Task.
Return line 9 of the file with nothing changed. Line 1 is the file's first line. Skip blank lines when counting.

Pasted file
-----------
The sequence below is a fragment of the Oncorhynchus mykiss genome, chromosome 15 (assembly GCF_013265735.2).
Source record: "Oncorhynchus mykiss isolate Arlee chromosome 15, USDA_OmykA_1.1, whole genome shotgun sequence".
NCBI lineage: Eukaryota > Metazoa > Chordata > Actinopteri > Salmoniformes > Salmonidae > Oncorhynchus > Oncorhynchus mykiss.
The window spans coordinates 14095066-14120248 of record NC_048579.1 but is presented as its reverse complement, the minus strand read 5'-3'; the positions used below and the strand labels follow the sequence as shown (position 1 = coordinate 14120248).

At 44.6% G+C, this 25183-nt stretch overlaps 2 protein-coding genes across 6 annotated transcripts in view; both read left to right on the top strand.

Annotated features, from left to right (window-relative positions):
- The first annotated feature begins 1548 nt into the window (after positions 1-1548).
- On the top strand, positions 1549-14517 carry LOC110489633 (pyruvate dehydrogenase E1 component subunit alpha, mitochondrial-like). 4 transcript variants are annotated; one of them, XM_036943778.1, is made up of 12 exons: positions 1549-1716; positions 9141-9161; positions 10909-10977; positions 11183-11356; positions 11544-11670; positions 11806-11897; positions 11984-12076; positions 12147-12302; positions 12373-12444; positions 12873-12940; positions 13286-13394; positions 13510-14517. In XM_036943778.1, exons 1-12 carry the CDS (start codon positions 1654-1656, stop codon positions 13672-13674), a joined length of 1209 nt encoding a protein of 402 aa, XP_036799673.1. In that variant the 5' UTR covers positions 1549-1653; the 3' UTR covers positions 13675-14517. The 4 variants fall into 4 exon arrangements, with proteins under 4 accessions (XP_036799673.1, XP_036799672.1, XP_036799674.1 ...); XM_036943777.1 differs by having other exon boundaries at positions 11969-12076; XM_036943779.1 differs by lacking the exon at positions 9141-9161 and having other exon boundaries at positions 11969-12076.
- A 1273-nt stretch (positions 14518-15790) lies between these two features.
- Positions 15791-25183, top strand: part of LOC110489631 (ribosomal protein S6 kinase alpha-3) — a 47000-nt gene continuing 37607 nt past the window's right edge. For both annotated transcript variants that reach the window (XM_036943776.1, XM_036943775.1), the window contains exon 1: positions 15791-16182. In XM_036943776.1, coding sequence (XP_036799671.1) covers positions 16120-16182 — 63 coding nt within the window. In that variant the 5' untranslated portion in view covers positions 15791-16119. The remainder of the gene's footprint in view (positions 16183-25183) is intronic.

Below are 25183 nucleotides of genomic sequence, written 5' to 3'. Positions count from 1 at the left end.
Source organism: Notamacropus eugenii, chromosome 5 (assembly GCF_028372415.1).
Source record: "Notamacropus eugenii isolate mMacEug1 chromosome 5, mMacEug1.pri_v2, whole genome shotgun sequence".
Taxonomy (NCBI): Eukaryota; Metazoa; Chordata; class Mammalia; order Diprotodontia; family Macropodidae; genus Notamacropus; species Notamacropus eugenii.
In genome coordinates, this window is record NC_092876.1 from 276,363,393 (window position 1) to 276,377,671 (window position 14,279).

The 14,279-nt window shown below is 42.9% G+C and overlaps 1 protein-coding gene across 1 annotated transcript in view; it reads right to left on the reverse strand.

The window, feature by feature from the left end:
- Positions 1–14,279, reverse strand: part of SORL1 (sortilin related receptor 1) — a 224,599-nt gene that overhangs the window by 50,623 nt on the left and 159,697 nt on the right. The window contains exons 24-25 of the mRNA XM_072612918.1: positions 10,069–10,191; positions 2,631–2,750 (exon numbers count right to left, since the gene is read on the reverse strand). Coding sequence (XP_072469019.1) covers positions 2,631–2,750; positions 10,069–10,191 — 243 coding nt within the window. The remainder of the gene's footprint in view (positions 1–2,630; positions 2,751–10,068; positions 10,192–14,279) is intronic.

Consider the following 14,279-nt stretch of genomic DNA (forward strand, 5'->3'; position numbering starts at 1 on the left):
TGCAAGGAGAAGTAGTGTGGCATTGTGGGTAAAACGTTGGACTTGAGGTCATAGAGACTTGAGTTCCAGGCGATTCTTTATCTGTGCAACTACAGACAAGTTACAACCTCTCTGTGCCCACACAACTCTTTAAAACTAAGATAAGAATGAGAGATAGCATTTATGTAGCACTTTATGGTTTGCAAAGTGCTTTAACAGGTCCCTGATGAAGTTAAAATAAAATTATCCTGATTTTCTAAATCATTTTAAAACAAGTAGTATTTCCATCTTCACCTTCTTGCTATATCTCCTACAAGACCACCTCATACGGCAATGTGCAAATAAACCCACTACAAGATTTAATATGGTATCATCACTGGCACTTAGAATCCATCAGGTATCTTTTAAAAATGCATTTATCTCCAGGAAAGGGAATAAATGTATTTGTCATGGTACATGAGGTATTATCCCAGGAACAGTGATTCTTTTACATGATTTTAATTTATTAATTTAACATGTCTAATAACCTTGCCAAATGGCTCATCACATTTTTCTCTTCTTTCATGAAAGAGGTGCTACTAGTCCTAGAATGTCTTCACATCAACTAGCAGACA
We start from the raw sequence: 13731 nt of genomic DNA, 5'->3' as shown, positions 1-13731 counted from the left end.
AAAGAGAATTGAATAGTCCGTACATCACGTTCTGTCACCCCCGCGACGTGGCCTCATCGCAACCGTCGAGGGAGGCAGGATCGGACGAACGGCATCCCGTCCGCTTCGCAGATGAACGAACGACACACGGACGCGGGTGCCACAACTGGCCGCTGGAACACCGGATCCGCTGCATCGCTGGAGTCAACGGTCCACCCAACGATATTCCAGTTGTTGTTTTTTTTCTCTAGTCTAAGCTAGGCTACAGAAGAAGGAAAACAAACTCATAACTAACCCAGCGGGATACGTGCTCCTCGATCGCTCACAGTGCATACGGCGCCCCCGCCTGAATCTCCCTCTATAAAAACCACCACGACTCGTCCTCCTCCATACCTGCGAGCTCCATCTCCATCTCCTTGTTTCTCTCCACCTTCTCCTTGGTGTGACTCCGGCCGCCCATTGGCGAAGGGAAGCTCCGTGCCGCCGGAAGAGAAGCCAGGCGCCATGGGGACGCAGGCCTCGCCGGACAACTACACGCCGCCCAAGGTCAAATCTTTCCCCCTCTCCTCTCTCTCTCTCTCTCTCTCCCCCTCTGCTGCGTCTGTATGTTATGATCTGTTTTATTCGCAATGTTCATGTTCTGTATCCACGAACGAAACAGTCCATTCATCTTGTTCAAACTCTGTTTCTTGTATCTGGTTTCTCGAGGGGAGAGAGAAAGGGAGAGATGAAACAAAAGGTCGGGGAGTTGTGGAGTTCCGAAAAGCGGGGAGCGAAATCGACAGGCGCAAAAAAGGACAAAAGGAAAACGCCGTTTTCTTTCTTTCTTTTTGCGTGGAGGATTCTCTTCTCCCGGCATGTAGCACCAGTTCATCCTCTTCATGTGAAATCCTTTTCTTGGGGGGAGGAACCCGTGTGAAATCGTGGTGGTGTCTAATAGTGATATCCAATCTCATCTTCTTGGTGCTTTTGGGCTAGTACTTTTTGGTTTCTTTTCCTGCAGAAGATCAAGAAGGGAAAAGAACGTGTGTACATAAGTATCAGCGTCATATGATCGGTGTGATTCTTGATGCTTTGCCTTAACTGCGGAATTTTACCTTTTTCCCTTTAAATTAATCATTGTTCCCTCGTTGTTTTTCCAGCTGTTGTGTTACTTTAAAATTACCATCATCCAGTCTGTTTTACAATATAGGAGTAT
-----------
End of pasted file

- A 1273-nt stretch (positions 14518-15790) lies between these two features.